I provide water in several flat containers, such as the plant saucer in the picture below. Normally, this container is actually sunken into the ground, but one of the tortoises decided to dig under it, which pushed it up and out.

Some tortoises that are normally picky eaters or have a shy personality really blossom when they are outdoors. Little Jill (who isn't so little anymore!) is a shy picky eater indoors. Outside she eats like a piggy, and even bosses the bigger females around!

I had just hosed down the tortoise yard (including the tortoises) the morning before I took these pictures, hence the tortoises are unusually clean. They normally spend their Summer as grubby little piggies!

Now that it is summer, the tortoise yard has been grazed pretty bare - however, finding healthy weeds is no trouble here in the beautiful, green Pacific Northwest, so the tortoises eat well.

This year was the first year that my tortoises had babies - Timmy and Roz produced 6 beautiful, healthy hatchlings. I am keeping 1 of them, and the others have all been dibsed. Here are a few pictures:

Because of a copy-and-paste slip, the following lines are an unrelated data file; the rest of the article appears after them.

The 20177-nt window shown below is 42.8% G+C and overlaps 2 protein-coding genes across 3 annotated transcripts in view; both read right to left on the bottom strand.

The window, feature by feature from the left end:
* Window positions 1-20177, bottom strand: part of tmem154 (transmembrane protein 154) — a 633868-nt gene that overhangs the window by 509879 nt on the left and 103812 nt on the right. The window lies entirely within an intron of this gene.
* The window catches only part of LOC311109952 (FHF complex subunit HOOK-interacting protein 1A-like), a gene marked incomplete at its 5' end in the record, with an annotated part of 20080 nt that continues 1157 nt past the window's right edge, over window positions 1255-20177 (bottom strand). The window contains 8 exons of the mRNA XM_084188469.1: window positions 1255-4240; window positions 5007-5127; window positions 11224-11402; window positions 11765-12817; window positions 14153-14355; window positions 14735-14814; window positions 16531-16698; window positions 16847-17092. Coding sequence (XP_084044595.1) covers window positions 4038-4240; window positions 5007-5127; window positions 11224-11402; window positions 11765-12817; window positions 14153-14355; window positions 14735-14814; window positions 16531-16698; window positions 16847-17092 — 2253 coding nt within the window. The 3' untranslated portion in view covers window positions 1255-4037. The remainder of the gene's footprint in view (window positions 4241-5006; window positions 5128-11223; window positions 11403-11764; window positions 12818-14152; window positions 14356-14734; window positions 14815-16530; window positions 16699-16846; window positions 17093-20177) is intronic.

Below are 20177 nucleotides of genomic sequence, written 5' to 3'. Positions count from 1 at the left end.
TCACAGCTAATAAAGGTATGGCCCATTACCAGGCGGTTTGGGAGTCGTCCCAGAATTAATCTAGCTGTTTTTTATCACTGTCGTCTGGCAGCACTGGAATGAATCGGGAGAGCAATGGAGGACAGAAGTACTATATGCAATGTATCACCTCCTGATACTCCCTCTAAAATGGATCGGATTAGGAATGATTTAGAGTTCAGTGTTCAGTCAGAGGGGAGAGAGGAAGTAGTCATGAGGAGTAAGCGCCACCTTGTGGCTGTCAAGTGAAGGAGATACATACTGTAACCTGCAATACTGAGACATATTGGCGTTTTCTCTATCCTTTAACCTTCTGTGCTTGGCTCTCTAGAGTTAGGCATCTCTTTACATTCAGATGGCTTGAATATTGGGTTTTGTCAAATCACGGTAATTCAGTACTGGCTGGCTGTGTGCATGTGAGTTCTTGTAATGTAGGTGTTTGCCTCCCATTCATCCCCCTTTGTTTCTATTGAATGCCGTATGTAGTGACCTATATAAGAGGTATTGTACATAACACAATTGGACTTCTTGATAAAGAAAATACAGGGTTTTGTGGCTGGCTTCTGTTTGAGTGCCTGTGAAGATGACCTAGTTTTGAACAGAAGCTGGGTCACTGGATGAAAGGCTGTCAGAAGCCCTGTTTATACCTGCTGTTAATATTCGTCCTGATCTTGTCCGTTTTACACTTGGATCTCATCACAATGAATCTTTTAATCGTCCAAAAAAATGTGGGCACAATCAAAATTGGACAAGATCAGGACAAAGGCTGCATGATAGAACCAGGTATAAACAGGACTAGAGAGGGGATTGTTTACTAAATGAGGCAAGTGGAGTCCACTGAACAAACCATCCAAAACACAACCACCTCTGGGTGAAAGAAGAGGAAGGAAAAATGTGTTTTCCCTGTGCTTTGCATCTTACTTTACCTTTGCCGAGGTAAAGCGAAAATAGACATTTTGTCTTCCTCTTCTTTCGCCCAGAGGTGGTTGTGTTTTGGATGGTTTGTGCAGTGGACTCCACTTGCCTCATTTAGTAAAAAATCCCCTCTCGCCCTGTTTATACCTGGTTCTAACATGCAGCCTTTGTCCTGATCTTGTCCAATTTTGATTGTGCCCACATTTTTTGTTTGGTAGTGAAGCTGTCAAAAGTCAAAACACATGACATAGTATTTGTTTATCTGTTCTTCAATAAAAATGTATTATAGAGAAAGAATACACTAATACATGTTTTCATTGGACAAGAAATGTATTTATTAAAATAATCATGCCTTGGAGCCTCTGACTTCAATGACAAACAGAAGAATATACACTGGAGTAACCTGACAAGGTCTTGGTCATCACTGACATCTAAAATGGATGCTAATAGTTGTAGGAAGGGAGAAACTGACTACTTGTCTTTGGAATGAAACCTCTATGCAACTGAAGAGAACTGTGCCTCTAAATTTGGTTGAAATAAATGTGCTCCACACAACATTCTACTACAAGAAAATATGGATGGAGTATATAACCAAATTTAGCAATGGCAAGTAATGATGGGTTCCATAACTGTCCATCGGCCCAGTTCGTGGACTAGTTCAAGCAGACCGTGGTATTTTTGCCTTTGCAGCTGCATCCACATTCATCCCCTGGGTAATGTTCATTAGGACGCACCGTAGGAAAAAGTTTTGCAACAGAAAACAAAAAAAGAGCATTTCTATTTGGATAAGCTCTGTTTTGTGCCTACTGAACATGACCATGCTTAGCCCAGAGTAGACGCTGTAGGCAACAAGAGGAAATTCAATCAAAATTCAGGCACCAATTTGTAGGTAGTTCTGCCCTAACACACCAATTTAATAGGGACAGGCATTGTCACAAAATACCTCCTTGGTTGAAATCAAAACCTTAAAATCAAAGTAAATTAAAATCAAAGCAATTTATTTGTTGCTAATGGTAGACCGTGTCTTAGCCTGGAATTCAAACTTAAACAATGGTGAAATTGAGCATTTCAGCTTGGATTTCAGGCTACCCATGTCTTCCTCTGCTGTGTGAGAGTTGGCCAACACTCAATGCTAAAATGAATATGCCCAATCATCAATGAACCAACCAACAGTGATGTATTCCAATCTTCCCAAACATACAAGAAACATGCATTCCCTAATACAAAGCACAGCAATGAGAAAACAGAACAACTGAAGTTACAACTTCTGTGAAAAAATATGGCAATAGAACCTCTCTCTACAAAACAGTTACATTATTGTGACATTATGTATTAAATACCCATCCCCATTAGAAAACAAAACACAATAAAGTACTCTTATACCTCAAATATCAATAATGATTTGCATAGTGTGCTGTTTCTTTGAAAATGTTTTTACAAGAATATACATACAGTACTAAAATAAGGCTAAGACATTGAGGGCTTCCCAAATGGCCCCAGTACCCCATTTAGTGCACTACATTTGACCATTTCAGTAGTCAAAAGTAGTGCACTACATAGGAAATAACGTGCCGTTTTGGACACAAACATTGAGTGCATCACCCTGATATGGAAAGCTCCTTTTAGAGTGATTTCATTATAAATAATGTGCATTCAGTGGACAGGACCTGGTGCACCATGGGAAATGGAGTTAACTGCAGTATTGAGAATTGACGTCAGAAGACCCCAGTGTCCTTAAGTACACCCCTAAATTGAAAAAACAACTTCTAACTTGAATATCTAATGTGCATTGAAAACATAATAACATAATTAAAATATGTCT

At only about a month old, the babies only spend about an hour per day outside. The baby below is little Duchess (Baby #2), which I am keeping. Eventually I plan to breed her with Duke (our CB male, who is NOT her father) to produce some fine CB2 Russian tortoises in years to come.

Finally, I just have to show off my Amber - she is just shy of 9" long and weighs in at a whopping 1874g. She's a big, big girl! (freshly hosed down in the pic below... I plopped Duke into the pic for size comparison. He's a 5" male).


  1. Thank you so much for this info. I have two russian tortoises and they have lived outside in the lovely California bay area. We are moving to gig harbor, wa and I was worried about how they can live outdoors but your site is super informative. They love living outside and I really didnt want to have to house them indoors.

    1. Gig Harbor is lovely! :)
      I would recommend you add an insulated cold frame, with a hound heater and a basking spot. Worth the cost and effort, as it lengthens the outdoor months by about 4 weeks on either end!